Malin has always been different, and when her father dies, leaving her alone, her choice is clear: stay, and remain an outsider forever, or leave in search of the mythical inheritance she is certain awaits her. Apprenticed to a series of strange and wonderful characters, Malin embarks on a grueling journey that crosses oceans and continents–from the high seas to desert plains–and leads to a discovery that she could never have expected. Beautifully written and hauntingly strange, “The Mermaid’s Child” is a remarkable piece of storytelling, and an utterly unique work of fantasy from literary star Jo Baker.
One morning in Verra, a town nestled into the hillsides of West Virginia, the young Myrthen Bergmann is playing tug-of-war with her twin, when her sister is killed. Unable to accept her own guilt, Myrthen excludes herself from all forms of friendship and affection and begins a twisted, haunted life dedicated to God. Meanwhile, her neighbor Alta Krol longs to be an artist even as her days are taken up caring for her widowed father and siblings. Everything changes when Myrthen marries the man Alta loves. Fourteen years later, we meet Lidia, a teenage girl in the same town, and her precocious son, Gabriel. When Gabriel starts telling eerily prescient stories that hint at Verra’s long-buried secrets, it’s not long before the townspeople begin to suspect that the boy harbors evil spirits—an irresistible state of affairs for Myrthen and her obsession with salvation.
To eight-year-old Grace Davitt, the world is full of strange wonders. Through the eyes of her mother, Anna—an ornithologist who speaks five languages—their small lakeside town in Vermont becomes a glittering mystery filled with secret tongues, monsters in the lake, and birthday parties for the Earth. Anna’s untamed spirit stands in sharp contrast to that of Grace’s father, a chemistry teacher who examines his surroundings through the lens of rationalism and order. As Grace’s family begins to fall apart and she finds that she must choose between her parents, her conflicting loyalties take her on a remarkable journey that spans all corners of the country—and of her own boundless imagination.
How does our fascination with technology intersect with the religious imagination? In TechGnosis—a cult classic now updated and reissued with a new afterword—Erik Davis argues that while the realms of the digital and the spiritual may seem worlds apart, esoteric and religious impulses have in fact always permeated (and sometimes inspired) technological communication. Davis uncovers startling connections between such seemingly disparate topics as electricity and alchemy; online roleplaying games and religious and occult practices; virtual reality and gnostic mythology; programming languages and Kabbalah. The final chapters address the apocalyptic dreams that haunt technology, providing vital historical context as well as new ways to think about a future defined by the mutant intermingling of mind and machine, nightmare and fantasy.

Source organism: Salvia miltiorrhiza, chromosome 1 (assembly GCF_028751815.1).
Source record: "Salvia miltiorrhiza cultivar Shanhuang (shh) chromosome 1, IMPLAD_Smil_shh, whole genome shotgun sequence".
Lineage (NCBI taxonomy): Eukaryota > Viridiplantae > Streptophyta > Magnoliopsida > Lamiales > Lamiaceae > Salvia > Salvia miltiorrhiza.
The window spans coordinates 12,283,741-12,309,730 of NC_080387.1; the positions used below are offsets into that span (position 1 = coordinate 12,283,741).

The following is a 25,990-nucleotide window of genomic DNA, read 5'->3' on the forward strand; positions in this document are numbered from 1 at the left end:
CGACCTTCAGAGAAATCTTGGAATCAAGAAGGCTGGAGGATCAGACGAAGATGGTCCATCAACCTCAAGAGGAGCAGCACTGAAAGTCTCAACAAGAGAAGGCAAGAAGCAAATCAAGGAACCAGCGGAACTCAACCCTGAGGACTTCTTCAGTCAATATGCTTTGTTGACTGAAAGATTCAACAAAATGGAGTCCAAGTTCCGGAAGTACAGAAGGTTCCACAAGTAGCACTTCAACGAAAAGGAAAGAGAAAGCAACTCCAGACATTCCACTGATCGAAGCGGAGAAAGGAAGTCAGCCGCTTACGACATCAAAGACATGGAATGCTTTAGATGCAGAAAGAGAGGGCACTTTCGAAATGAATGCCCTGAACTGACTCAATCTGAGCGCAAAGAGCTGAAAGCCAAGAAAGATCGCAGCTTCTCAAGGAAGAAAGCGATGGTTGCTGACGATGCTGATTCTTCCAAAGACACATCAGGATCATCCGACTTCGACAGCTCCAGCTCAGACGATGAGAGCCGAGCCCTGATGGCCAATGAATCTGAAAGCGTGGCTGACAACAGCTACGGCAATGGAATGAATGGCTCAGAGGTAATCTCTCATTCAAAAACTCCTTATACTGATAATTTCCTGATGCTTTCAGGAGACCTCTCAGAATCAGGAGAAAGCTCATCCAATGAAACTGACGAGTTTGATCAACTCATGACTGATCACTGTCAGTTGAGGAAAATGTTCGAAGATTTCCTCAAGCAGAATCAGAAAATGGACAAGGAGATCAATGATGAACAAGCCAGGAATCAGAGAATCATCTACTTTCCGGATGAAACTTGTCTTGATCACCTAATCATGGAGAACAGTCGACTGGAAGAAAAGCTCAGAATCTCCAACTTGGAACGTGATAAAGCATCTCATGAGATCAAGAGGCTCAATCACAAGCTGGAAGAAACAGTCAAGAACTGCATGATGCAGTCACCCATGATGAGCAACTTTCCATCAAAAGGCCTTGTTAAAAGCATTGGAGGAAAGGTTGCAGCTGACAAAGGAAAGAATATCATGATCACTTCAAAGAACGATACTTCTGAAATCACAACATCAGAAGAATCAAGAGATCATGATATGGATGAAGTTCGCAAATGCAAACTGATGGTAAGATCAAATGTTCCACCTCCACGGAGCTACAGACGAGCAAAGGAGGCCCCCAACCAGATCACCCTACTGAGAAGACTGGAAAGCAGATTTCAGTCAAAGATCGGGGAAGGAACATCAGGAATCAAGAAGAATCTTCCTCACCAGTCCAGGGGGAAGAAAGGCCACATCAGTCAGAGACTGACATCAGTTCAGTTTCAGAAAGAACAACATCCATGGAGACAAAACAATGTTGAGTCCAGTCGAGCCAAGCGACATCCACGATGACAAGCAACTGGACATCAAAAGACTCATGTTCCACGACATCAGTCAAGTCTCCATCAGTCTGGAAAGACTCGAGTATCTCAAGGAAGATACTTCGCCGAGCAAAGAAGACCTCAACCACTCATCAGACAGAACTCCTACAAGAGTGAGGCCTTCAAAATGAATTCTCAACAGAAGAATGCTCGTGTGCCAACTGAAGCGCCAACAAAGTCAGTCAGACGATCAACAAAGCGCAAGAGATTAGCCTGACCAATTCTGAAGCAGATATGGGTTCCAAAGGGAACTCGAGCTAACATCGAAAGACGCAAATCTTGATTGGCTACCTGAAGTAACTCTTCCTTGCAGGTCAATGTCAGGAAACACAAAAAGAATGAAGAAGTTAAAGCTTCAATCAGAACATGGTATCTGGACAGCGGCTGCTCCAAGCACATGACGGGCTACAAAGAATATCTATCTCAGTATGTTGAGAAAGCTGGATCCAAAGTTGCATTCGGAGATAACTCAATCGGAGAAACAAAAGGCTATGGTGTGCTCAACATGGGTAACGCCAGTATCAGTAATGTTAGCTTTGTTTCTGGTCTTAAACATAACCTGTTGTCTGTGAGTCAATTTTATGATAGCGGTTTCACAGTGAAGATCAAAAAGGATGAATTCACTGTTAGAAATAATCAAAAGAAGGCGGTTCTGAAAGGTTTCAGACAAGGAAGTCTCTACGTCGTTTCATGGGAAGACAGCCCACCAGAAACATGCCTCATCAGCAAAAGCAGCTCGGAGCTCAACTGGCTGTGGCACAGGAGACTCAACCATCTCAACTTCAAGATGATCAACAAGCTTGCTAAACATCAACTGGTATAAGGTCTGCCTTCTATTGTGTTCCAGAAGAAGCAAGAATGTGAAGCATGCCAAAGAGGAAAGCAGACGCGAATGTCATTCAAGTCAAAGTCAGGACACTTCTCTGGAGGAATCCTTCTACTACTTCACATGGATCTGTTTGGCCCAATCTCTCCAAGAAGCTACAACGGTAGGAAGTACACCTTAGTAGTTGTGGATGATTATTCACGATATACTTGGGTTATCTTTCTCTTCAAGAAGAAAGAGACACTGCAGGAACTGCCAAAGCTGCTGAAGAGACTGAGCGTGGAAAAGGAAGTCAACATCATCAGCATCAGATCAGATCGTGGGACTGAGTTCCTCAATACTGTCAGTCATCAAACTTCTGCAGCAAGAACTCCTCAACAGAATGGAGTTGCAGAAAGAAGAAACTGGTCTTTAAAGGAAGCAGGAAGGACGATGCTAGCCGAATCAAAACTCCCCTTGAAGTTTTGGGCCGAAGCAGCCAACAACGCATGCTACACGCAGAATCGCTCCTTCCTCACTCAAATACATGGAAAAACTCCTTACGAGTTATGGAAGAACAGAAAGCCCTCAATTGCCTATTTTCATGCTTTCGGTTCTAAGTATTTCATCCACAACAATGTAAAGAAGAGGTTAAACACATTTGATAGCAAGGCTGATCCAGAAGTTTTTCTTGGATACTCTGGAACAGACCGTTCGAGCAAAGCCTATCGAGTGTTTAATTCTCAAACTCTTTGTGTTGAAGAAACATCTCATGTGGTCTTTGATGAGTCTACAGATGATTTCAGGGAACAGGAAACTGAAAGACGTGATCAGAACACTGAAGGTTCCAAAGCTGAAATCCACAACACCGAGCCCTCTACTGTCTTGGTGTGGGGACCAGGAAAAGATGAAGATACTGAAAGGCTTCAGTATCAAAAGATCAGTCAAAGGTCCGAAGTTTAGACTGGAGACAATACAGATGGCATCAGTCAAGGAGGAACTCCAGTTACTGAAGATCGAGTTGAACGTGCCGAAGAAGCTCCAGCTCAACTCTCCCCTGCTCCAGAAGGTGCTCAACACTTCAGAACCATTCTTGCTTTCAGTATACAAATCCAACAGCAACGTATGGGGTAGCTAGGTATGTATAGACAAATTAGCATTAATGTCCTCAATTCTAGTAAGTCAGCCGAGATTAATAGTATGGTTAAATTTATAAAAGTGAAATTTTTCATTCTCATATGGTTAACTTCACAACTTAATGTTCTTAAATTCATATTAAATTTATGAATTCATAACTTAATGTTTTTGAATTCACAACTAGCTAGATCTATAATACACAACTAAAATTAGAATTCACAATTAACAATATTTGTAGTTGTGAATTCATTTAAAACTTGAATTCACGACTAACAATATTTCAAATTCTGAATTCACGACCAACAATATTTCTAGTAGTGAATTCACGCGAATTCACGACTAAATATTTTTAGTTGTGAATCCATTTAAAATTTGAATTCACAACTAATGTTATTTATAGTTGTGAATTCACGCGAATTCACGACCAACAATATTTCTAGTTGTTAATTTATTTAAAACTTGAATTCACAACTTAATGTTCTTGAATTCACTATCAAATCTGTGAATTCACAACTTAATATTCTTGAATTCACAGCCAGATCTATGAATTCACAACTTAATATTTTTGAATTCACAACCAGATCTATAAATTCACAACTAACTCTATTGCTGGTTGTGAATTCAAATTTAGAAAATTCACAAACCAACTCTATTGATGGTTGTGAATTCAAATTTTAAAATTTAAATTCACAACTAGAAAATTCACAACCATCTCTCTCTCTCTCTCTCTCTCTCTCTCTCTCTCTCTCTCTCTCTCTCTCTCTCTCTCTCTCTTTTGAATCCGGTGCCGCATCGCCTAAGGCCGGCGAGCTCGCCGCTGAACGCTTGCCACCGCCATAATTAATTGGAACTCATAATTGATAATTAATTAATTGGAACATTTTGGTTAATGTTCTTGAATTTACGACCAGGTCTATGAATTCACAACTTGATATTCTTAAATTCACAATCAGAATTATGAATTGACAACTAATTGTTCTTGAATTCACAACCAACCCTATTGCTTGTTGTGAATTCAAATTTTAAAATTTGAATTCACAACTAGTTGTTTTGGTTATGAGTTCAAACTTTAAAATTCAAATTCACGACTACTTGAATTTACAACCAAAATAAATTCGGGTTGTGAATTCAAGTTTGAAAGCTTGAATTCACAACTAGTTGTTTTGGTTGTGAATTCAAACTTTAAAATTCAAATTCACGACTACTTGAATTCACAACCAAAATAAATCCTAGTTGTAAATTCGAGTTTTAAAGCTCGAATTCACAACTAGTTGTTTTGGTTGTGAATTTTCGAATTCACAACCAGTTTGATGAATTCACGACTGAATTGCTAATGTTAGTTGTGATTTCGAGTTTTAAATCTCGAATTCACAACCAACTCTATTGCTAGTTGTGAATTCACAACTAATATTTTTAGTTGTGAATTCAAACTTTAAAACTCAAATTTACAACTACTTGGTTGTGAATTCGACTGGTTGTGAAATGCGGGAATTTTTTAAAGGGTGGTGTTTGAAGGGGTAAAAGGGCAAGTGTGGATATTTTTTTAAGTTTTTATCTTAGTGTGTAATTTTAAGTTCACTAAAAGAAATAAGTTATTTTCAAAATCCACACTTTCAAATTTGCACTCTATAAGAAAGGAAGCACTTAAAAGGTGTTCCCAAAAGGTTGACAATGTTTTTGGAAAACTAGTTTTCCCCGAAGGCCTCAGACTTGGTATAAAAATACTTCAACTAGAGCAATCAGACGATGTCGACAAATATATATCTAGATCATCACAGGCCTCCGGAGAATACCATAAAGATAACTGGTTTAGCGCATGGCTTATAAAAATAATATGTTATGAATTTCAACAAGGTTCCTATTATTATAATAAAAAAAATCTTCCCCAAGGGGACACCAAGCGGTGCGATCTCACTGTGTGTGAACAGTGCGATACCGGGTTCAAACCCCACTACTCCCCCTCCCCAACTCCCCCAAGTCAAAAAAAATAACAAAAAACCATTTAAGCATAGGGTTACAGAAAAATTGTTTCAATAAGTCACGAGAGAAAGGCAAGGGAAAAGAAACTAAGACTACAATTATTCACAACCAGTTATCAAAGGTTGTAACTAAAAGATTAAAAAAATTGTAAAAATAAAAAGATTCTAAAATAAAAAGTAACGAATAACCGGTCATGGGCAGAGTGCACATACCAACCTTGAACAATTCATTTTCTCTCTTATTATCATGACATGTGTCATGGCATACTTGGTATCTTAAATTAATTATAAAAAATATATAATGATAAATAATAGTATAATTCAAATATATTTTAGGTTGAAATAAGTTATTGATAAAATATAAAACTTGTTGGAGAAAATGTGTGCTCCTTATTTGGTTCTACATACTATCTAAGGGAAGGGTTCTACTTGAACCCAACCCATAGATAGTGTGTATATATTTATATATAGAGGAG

“Life Is a Wheel” is the witty, inspiring, and reflective diary of his journey, in which the challenges and rewards of self-reliance and strenuous physical effort yield wry and incisive observations about cycling and America, not to mention the pleasures of a three-thousand-calorie breakfast. Part travelogue, part memoir, part romance, part paean to the bicycle–and part bemused and panicky account of a middle-aged man’s attempt to stave off, well, you know–“Life Is a Wheel” is a book for cyclists, and for anyone who has ever dreamed of such transcontinental travels.
From celebrated art historian, curator, and teacher Sarah Lewis, a fascinating examination of how our most iconic creative endeavors–from innovation to the arts–are not achievements but conversions, corrections after failed attempts.
The gift of failure is a riddle: it will always be both the void and the start of infinite possibility. “The Rise”–part investigation into a psychological mystery, part an argument about creativity and art, and part a soulful celebration of the determination and courage of the human spirit–makes the case that many of the world’s greatest achievements have come from understanding the central importance of failure.
As more and more people are coming to realize, there is far more to living a truly successful life than just earning a bigger salary and capturing a corner office. Our relentless pursuit of the two traditional metrics of success — money and power — has led to an epidemic of burnout and stress-related illnesses, and an erosion in the quality of our relationships, family life, and, ironically, our careers. In being connected to the world 24/7, we’re losing our connection to what truly matters. Our current definition of success is, as Thrive shows, literally killing us. We need a new way forward. Drawing on the latest groundbreaking research and scientific findings in the fields of psychology, sports, sleep, and physiology that show the profound and transformative effects of meditation, mindfulness, unplugging, and giving, Arianna shows us the way to a revolution in our culture, our thinking, our workplace, and our lives.
In A Nice Little Place on the North Side, leading columnist George Will returns to baseball with a deeply personal look at his hapless Chicago Cubs and their often beatified home, Wrigley Field, as it turns one hundred years old. Baseball, Will argues, is full of metaphors for life, religion, and happiness, and Wrigley is considered one of its sacred spaces. But what is its true, hyperbole-free history. Winding beautifully like Wrigley’s iconic ivy, Will’s meditation on “The Friendly Confines” examines both theunforgettable stories that forged the field’s legend and the larger-than-life characters—from Wrigley and Ruth to Veeck, Durocher, and Banks—who brought it glory, heartbreak, and scandal. Drawing upon his trademark knowledge and inimitable sense of humor, Will also explores his childhood connections to the team, the Cubs’ future, and what keeps long-suffering fans rooting for the home team after so many years of futility. In the end, A Nice Little Place on the North Side is more than just the history of a ballpark. It is the story ofChicago, of baseball, and of America itself.